Getting out and active on the water is a great way to enjoy and experience the National Park. During the warm summer months, more and more people are taking to the water and for some people it may be the first time they have ever swam or paddled in open water.
But whether you are an experienced open water swimmer or just fancy dipping your toes in to cool off; it’s essential that you’re well prepared before getting in the water.
- Remember that the loch can be busy and although you may be able to see boaters, they may not be able to see you! Wear a bright swim cap and tow a bright float so you are more obvious to other loch users.
- Swimming alone in busy areas can be dangerous. Look for quieter areas of the loch.
- The weather might be hot but the water is still very cold and shock can set in quickly and rapidly lead to hypothermia. We strongly recommend you wear a wetsuit to keep you warmer and more buoyant. The water can be cold even on a hot day. Enter slowly so you have time to get used to it.
- Don’t swim alone – swim with at least one other person.
- Always swim within your own capabilities and always check the depth of the water bed by walking in carefully – if you can’t swim or are not an experienced swimmer then don’t paddle far from the shore as water depth can change suddenly and unexpectedly.
- Avoid diving straight into the water and if you do get into trouble then float on your back and try not to panic.
- Avoid blue/green algae during the summer months.
Informed and Mindful
- Tell someone where you are going and when you expect to be back.
- Check weather conditions before heading out and remember that conditions can change quickly – a large swell can quickly develop when wind directions change.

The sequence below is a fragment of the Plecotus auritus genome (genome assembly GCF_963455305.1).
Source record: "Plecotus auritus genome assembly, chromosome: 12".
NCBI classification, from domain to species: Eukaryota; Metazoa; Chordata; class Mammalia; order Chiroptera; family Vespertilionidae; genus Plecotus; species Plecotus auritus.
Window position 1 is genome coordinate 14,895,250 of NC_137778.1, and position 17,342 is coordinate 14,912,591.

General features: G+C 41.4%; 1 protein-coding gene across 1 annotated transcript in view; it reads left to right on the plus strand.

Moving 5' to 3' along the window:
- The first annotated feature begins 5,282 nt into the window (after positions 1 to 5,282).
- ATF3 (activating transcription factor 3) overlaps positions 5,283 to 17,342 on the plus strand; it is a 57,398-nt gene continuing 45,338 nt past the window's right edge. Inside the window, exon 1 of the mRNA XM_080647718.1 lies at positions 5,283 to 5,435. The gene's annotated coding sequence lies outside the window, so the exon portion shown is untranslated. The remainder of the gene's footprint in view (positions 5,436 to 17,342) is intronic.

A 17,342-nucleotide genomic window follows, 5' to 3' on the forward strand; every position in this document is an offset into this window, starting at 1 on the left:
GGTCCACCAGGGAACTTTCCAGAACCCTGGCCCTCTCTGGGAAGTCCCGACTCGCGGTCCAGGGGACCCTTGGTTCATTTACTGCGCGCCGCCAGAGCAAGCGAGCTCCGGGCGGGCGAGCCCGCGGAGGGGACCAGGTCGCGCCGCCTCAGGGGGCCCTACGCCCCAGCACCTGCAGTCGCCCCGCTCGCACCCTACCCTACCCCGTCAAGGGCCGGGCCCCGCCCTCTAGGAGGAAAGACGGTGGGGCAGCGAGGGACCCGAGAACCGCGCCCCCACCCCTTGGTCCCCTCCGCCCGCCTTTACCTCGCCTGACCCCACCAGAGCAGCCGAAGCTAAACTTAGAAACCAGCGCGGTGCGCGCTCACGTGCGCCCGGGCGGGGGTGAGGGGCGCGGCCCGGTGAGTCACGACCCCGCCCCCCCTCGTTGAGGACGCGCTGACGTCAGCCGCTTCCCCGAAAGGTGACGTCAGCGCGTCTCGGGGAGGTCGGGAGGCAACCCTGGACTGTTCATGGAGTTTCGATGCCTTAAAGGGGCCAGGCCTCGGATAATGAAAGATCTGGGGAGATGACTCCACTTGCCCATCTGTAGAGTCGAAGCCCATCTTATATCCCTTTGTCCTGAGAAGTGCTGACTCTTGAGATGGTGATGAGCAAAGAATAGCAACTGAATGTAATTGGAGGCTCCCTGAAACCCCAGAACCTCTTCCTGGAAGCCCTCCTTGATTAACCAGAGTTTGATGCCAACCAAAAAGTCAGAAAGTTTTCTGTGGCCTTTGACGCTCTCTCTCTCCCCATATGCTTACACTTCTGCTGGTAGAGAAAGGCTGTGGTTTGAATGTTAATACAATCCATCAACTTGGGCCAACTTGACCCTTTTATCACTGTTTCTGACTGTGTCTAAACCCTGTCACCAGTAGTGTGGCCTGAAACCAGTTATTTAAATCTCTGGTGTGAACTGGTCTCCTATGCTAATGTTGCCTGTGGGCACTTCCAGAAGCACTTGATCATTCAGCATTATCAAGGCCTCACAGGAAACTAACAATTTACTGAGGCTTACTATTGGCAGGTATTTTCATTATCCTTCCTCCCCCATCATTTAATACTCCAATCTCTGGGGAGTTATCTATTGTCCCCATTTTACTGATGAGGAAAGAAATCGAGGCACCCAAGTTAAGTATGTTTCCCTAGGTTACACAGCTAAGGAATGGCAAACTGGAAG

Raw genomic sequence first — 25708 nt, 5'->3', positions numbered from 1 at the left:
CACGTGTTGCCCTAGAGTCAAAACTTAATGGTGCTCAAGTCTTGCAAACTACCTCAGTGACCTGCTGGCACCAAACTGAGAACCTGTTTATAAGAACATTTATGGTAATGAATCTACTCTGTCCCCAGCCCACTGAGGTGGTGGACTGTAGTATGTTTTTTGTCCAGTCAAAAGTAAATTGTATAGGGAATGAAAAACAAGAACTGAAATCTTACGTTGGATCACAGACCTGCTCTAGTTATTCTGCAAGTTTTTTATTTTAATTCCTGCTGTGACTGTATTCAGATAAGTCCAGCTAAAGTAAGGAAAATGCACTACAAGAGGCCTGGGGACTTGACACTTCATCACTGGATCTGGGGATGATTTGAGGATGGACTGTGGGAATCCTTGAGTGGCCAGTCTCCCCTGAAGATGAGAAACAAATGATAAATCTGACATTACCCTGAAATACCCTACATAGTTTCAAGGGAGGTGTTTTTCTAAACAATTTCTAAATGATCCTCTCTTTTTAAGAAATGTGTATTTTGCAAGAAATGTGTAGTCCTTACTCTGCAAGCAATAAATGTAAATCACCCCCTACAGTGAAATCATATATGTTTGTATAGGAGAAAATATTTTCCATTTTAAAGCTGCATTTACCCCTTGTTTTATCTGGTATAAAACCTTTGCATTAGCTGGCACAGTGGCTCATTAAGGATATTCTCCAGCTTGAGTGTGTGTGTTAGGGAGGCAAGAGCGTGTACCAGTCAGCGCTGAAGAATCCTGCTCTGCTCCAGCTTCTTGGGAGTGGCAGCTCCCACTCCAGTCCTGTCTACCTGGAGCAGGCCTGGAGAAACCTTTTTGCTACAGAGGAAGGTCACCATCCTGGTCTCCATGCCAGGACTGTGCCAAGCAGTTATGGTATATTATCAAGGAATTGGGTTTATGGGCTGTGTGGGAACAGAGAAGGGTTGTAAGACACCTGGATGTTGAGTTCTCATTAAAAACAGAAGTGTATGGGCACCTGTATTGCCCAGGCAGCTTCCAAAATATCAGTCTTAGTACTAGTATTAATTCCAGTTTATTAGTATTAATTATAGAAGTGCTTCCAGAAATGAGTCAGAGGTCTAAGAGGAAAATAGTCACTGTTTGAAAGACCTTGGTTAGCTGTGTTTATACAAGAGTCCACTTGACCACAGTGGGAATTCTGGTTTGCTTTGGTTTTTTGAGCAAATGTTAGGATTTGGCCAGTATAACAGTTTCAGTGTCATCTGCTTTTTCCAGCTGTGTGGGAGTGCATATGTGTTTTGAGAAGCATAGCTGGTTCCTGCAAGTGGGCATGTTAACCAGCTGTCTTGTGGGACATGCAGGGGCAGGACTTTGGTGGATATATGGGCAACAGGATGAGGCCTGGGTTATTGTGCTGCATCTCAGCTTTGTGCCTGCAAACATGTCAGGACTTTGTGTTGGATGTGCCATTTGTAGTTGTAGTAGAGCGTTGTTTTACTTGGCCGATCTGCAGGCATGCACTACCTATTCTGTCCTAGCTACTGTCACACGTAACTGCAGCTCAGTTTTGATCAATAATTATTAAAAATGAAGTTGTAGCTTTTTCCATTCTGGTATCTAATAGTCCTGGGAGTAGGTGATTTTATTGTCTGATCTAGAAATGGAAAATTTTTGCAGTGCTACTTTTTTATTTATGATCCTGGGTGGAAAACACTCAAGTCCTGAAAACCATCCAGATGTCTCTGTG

- Some places are better than others for swimming. Make sure you familiarise yourself with the area before swimming or take part in any water based activity.
- Be aware boaters may be in any area of the loch at any time of day or night. If possible avoid mooring areas, marinas and jetties used by boats, waterbus routes and boating channels. Know how to call for help – if you or someone you are with gets into difficulties while in any of the National Park’s bodies of water, call 999 and ask for the police.
- On Loch Lomond we are very fortunate to have a volunteer operated rescue boat. Always know where you are so help can get to you as quickly as possible should you need it.
If you are planning to swim on Loch Lomond, National Park Rangers will be happy to answer any questions you might have – contact the Duncan Mills Memorial Slipway in Balloch on 01389 722030.
In an emergency call 999, ask for Police and the rescue boat and provide the exact location of the emergency.
You can also find lots of helpful advice on the websites listed below: